What Size Motorcycle Helmet Do I Need: A Sizing Guide

What Size Motorcycle Helmet Do I Need: A Sizing Guide

As a bike enthusiast, it’s essential to ask, “What size motorcycle helmet do I need?” As your first layer of protection, an ill-fitting helmet can lead to disaster. It can also be challenging to find the perfect fit without a bit of guidance.

Fortunately, there are many ways you can size a motorcycle helmet to feel like it’s custom-made for you. Let’s go over some key tips to help you find the perfect fit for your upcoming cruise or race.

Before You Get Started

There’s no doubt that finding the ideal motorcycle helmet size is relatively easy once you have your measurements.

One of the most important things to note before getting started is that every manufacturer is different. You need to consider the helmet type or design (as explained below) and manufacturer-specific measurements.

Always double-check every company’s helmet sizing guide as company A’s fit could be different from company B. From there, you should be able to find the optimal helmet style to suit your every need.

Another critical thing to note is that helmets will adapt over time, which can be confusing for beginners.

Most helmets feature interior padding and cushioning that rests directly against your face. This padding is prone to adapting to the contours of your face the more it’s worn. Like memory foam, the more often you wear your helmet, the more it adapts to your specific face shape.

Most motorcycle helmets will shift up to 20% after wearing the helmet for around 20 hours. You shouldn’t opt for a style that’s way too tight and causing discomfort or headaches. However, it shouldn’t be loose when you wear it for the first time.

learn what size motorcycle helmet do i need

What Size Motorcycle Helmet Do I Need?

With those two key tips in mind, let’s get into the steps to follow so that you can find the ideal helmet for you. There’s plenty to consider, ranging from the shape of your head to the style of helmet you’re considering.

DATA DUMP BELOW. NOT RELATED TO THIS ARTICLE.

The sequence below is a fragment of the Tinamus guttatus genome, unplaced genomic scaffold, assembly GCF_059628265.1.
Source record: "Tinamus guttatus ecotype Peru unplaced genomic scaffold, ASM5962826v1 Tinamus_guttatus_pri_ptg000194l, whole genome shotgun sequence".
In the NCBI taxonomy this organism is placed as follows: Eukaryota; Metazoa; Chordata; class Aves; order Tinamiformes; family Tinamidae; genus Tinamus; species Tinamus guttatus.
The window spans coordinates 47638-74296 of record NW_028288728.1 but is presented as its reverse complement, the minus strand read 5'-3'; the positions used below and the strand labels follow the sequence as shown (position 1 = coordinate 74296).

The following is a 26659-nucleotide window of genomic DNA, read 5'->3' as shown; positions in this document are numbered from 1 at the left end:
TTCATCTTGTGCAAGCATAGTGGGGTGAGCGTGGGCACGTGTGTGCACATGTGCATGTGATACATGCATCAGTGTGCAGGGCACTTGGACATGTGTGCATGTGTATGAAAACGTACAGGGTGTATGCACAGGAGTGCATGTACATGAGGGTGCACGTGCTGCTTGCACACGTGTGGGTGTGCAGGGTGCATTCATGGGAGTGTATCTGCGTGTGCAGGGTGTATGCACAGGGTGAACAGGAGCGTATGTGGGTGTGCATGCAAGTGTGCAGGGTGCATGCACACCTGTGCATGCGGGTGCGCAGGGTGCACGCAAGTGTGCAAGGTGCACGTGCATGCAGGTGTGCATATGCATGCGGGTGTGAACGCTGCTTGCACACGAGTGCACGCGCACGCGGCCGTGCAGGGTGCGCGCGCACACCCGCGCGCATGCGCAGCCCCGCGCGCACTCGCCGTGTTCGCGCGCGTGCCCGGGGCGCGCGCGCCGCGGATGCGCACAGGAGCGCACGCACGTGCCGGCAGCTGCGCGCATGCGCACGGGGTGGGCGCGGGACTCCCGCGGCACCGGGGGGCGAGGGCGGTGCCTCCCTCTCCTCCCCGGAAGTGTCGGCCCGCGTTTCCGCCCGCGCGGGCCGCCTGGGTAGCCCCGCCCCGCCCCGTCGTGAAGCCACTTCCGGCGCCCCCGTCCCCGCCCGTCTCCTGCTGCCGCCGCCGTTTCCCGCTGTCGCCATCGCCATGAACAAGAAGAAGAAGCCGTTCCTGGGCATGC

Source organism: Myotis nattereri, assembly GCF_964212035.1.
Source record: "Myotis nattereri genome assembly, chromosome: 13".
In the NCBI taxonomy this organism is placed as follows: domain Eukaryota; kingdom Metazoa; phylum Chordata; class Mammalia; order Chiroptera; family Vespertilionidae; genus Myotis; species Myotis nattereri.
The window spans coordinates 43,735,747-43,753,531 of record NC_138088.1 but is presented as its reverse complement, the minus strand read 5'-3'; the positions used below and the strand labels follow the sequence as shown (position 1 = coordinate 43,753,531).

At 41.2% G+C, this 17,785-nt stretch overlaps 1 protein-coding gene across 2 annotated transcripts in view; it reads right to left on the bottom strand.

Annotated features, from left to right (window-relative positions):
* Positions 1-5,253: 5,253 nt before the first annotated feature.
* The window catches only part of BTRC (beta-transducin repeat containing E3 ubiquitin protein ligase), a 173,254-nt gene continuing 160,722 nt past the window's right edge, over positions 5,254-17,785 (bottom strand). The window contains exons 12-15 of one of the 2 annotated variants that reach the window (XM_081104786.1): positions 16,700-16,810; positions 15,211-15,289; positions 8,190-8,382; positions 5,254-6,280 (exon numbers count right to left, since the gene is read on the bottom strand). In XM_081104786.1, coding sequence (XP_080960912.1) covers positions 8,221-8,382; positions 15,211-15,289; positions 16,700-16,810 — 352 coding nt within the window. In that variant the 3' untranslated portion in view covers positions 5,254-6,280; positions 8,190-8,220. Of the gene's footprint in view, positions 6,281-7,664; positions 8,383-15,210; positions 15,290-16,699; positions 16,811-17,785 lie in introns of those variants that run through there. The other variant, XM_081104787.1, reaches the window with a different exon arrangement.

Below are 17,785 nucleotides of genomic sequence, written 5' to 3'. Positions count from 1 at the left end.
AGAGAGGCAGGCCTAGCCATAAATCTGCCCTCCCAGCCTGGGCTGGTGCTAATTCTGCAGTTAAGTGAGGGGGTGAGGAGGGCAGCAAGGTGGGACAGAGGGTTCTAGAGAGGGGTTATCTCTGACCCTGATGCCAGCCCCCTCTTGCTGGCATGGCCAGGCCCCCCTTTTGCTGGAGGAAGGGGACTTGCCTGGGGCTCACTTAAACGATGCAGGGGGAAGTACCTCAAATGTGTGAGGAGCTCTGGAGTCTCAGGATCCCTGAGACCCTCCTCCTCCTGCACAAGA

Step #1: Figure Out Head Shape

The first step you’ll want to do before getting your head measurements is to think about your head shape. Interestingly, every rider has a different head shape that typically falls within three categories: round oval, long oval, and intermediate oval.

  • Round Oval: If you have a round oval-shaped head, it means your head shape looks the same side-to-side and front-to-back.
  • Long Oval: Those with long oval head shapes have a longer length from the forehead to the back of the skull. Your ear-to-ear measurements will be less than your front-to-back measurements.
  • Intermediate Oval: As the middle option, intermediate oval heads are slightly larger from your forehead to the back of the skull. When comparing your ear-to-ear measurements, they’ll be slightly less. The intermediate oval is one of the most popular motorcycle helmet shapes because it’s most common.

To help you determine your head shape, you can compare your measurements to see what category you fit into or use a friend. Have your friend take an aerial photo of the top of your head so that you can inspect the shape. However, we highly recommend using your measurements as it’s more accurate.

Step #2: Measure Your Head